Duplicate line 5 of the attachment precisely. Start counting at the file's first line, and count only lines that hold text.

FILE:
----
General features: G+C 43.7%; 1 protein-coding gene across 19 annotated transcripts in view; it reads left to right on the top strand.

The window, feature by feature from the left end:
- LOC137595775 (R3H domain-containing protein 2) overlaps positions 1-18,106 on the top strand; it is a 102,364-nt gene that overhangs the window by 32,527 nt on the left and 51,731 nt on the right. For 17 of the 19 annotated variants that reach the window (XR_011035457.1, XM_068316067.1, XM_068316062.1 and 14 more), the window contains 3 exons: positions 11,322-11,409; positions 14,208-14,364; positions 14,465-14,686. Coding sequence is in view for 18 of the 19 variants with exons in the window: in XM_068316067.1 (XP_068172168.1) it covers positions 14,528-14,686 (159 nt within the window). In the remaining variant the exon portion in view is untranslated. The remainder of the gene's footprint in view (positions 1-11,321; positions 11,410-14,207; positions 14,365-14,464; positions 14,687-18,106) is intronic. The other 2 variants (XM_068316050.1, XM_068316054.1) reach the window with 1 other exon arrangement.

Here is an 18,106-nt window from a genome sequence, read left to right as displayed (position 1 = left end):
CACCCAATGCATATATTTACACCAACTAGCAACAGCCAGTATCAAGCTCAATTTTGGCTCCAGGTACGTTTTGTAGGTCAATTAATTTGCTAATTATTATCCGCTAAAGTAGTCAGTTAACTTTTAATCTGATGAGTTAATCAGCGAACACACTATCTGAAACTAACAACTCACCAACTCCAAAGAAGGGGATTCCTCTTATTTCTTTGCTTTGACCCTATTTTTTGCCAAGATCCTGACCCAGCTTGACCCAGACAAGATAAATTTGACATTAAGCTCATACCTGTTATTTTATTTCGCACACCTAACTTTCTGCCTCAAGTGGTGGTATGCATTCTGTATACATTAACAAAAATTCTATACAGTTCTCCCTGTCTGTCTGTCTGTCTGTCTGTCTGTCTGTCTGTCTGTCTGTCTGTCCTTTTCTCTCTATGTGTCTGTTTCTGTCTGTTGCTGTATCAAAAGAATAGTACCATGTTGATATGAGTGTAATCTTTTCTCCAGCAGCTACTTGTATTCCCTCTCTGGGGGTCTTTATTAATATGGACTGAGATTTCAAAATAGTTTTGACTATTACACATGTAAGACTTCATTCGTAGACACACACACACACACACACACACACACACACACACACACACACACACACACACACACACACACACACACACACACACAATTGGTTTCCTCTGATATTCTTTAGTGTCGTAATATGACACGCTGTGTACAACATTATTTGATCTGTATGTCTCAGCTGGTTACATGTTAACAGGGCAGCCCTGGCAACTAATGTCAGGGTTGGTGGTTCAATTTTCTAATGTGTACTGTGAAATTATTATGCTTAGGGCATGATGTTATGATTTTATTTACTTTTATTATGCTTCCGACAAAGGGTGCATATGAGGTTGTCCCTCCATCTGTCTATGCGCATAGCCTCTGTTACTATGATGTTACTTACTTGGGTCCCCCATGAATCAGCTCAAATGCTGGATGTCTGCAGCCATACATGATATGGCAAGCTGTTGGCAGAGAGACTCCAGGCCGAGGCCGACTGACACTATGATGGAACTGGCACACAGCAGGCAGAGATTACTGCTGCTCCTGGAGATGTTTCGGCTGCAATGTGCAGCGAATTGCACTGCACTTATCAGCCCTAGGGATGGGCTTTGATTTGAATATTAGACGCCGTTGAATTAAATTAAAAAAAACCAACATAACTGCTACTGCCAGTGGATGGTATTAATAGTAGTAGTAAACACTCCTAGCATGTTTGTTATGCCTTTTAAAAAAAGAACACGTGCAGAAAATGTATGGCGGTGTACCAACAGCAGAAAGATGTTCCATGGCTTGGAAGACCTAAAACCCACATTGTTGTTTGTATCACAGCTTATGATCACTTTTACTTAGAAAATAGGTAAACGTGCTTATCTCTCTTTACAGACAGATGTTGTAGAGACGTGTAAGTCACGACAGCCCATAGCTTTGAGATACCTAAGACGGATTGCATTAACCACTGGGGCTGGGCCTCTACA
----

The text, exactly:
CACCCAATGCATATATTTACACCAACTAGCAACAGCCAGTATCAAGCTCAATTTTGGCTCCAGGTACGTTTTGTAGGTCAATTAATTTGCTAATTATTATCCGCTAAAGTAGTCAGTTAACTTTTAATCTGATGAGTTAATCAGCGAACACACTATCTGAAACTAACAACTCACCAACTCCAAAGAAGGGGATTCCTCTTATTTCTTTGCTTTGACCCTATTTTTTGCCAAGATCCTGACCCAGCTTGACCCAGACAAGATAAATTTGACATTAAGCTCATACCTGTTATTTTATTTCGCACACCTAACTTTCTGCCTCAAGTGGTGGTATGCATTCTGTATACATTAACAAAAATTCTATACAGTTCTCCCTGTCTGTCTGTCTGTCTGTCTGTCTGTCTGTCTGTCTGTCTGTCTGTCCTTTTCTCTCTATGTGTCTGTTTCTGTCTGTTGCTGTATCAAAAGAATAGTACCATGTTGATATGAGTGTAATCTTTTCTCCAGCAGCTACTTGTATTCCCTCTCTGGGGGTCTTTATTAATATGGACTGAGATTTCAAAATAGTTTTGACTATTACACATGTAAGACTTCATTCGTAGACACACACACACACACACACACACACACACACACACACACACACACACACACACACACACACACACACACACACACACAATTGGTTTCCTCTGATATTCTTTAGTGTCGTAATATGACACGCTGTGTACAACATTATTTGATCTGTATGTCTCAGCTGGTTACATGTTAACAGGGCAGCCCTGGCAACTAATGTCAGGGTTGGTGGTTCAATTTTCTAATGTGTACTGTGAAATTATTATGCTTAGGGCATGATGTTATGATTTTATTTACTTTTATTATGCTTCCGACAAAGGGTGCATATGAGGTTGTCCCTCCATCTGTCTATGCGCATAGCCTCTGTTACTATGATGTTACTTACTTGGGTCCCCCATGAATCAGCTCAAATGCTGGATGTCTGCAGCCATACATGATATGGCAAGCTGTTGGCAGAGAGACTCCAGGCCGAGGCCGACTGACACTATGATGGAACTGGCACACAGCAGGCAGAGATTACTGCTGCTCCTGGAGATGTTTCGGCTGCAATGTGCAGCGAATTGCACTGCACTTATCAGCCCTAGGGATGGGCTTTGATTTGAATATTAGACGCCGTTGAATTAAATTAAAAAAAACCAACATAACTGCTACTGCCAGTGGATGGTATTAATAGTAGTAGTAAACACTCCTAGCATGTTTGTTATGCCTTTTAAAAAAAGAACACGTGCAGAAAATGTATGGCGGTGTACCAACAGCAGAAAGATGTTCCATGGCTTGGAAGACCTAAAACCCACATTGTTGTTTGTATCACAGCTTATGATCACTTTTACTTAGAAAATAGGTAAACGTGCTTATCTCTCTTTACAGACAGATGTTGTAGAGACGTGTAAGTCACGACAGCCCATAGCTTTGAGATACCTAAGACGGATTGCATTAACCACTGGGGCTGGGCCTCTACA